AUSTIN, TX - A new survey suggests doctors in Texas are cutting back and are becoming less likely to help poor patients amid complaints about low pay and red tape, showed a survey by the Texas Medical Association provided to The Associated Press Sunday before its Monday release.
Only 31 percent of Texas doctors said they were accepting new patients who rely on Medicaid, the health insurance program for the poor and disabled. In 2010, the last time the survey was taken, 42 percent of doctors accepted new Medicaid patients. In 2000, that number was 67 percent.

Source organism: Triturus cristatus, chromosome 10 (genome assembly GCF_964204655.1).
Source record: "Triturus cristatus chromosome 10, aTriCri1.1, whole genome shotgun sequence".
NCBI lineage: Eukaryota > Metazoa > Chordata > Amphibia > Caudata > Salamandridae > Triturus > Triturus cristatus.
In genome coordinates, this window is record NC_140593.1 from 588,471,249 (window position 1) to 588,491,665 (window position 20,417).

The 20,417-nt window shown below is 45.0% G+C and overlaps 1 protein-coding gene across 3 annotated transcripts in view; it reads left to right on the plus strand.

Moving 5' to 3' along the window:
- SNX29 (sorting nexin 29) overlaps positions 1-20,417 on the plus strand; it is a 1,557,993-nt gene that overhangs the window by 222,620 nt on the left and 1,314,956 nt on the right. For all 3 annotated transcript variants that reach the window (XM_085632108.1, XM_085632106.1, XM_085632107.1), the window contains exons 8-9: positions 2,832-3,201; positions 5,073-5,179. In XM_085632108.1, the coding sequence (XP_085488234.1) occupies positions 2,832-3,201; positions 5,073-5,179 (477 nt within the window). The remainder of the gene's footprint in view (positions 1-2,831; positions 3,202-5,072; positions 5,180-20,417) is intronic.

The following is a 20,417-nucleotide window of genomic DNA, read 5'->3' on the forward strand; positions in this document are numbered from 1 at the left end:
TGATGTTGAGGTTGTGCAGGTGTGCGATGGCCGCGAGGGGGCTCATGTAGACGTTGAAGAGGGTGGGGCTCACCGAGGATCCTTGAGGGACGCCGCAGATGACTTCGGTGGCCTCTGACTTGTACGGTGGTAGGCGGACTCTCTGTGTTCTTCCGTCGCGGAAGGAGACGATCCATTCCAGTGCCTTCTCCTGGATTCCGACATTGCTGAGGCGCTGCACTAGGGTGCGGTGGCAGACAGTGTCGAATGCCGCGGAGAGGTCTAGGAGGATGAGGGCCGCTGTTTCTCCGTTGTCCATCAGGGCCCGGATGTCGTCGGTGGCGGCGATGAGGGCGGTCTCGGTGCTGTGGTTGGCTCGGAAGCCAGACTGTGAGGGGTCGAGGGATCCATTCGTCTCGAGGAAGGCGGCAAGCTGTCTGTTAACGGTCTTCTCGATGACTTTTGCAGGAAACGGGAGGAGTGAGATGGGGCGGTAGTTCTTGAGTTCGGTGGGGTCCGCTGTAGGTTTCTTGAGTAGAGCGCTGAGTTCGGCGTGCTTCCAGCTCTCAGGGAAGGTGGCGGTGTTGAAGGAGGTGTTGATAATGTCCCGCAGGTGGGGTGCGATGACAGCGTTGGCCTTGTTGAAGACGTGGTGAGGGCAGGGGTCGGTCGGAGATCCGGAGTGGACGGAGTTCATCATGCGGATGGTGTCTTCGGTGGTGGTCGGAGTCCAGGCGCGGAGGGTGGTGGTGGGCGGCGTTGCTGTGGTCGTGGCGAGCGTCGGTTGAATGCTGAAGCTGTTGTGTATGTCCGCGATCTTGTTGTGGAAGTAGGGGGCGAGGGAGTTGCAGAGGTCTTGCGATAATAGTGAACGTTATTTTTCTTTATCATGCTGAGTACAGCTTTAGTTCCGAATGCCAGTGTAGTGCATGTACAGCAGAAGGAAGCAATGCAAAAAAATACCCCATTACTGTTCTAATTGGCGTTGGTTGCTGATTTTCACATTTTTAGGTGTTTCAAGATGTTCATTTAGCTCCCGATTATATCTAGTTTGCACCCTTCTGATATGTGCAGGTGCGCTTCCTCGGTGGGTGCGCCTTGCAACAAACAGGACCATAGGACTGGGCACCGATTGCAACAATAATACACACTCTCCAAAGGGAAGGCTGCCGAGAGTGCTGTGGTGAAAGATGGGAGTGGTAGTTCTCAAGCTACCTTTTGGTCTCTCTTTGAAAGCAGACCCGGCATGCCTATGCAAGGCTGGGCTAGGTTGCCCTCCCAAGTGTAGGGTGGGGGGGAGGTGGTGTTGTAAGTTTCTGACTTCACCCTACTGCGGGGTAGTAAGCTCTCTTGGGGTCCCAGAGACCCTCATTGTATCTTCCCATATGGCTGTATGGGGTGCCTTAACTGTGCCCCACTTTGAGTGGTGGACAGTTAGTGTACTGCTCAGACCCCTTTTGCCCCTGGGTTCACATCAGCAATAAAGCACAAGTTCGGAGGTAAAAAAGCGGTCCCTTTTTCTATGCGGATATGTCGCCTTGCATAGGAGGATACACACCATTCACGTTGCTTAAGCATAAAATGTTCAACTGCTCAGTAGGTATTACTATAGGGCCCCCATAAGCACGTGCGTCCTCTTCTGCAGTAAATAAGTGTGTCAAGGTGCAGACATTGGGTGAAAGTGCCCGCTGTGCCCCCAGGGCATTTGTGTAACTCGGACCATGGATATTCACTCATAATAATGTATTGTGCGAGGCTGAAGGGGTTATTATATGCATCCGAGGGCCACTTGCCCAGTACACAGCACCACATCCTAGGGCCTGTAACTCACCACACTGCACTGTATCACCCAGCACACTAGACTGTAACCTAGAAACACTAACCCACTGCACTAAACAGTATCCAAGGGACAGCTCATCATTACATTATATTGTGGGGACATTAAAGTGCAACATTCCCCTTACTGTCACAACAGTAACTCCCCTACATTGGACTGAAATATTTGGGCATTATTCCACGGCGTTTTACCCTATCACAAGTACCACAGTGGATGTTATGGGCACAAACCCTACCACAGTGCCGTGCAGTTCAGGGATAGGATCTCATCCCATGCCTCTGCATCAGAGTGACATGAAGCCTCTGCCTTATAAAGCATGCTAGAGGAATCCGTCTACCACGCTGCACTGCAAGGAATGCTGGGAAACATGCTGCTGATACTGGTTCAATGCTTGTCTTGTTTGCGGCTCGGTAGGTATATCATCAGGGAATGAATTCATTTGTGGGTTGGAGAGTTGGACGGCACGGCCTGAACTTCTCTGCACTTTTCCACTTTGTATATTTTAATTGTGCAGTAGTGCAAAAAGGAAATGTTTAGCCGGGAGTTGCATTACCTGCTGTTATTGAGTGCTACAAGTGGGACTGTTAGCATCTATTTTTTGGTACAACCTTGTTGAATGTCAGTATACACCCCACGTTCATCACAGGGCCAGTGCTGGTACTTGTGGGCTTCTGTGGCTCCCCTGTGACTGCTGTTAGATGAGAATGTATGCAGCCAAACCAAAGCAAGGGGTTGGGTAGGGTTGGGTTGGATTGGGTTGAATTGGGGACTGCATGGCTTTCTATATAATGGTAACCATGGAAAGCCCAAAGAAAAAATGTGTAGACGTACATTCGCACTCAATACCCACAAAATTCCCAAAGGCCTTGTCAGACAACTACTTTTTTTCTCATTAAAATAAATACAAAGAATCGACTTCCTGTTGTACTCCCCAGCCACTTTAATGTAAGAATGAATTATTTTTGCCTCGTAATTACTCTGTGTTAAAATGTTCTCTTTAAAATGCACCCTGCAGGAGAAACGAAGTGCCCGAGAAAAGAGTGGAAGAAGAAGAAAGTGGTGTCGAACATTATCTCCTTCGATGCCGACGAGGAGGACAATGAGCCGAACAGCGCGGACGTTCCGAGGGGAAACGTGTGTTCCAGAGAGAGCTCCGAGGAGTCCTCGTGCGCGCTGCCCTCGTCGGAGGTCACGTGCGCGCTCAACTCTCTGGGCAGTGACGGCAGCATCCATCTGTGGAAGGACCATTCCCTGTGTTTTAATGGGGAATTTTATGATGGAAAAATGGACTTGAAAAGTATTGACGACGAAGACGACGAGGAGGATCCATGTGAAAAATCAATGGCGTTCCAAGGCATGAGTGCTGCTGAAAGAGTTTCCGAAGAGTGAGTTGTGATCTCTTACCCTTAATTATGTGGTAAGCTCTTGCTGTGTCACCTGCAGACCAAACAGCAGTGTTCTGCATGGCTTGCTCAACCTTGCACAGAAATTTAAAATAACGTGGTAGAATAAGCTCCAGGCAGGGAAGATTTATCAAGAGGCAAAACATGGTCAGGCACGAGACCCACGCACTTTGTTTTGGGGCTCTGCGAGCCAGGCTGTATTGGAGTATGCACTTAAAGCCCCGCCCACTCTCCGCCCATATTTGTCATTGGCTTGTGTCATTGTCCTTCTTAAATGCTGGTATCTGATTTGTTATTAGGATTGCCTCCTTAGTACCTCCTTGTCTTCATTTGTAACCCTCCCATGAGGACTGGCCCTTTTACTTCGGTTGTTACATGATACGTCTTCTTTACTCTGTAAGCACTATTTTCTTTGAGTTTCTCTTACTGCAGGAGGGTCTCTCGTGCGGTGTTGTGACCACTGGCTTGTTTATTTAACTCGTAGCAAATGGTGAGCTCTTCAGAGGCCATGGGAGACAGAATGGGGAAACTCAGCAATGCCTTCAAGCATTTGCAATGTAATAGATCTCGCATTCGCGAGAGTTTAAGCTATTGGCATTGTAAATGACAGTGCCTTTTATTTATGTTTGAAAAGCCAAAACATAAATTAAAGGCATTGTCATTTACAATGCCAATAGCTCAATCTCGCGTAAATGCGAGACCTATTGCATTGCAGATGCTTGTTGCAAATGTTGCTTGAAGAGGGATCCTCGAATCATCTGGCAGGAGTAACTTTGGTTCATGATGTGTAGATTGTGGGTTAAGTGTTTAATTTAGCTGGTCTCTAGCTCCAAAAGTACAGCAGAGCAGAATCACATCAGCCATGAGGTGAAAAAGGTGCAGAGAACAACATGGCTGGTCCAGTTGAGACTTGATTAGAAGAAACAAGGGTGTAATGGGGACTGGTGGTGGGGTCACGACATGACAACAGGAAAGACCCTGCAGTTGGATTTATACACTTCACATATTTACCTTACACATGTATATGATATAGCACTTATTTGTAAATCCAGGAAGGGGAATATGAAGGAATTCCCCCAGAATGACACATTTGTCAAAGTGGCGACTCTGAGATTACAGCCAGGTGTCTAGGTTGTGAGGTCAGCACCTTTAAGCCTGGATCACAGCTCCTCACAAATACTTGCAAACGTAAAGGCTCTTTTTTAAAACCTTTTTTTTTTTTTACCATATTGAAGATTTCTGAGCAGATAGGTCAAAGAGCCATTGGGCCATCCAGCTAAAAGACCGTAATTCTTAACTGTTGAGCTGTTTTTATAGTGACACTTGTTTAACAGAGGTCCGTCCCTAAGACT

Texas doesn't have enough primary-care doctors to serve the size of the state or its rapid population growth. The doctors' reluctance to take on new Medicaid patients comes at a bad time, since the new federal health care law proposes adding 6 million additional people to the Texas Medicaid rolls with the intent of ensuring every U.S. citizen has access to health insurance. The state ranks last in the nation in terms of percentage of people insured, with 27 percent of Texans without any kind of insurance, according to a March Gallup poll.
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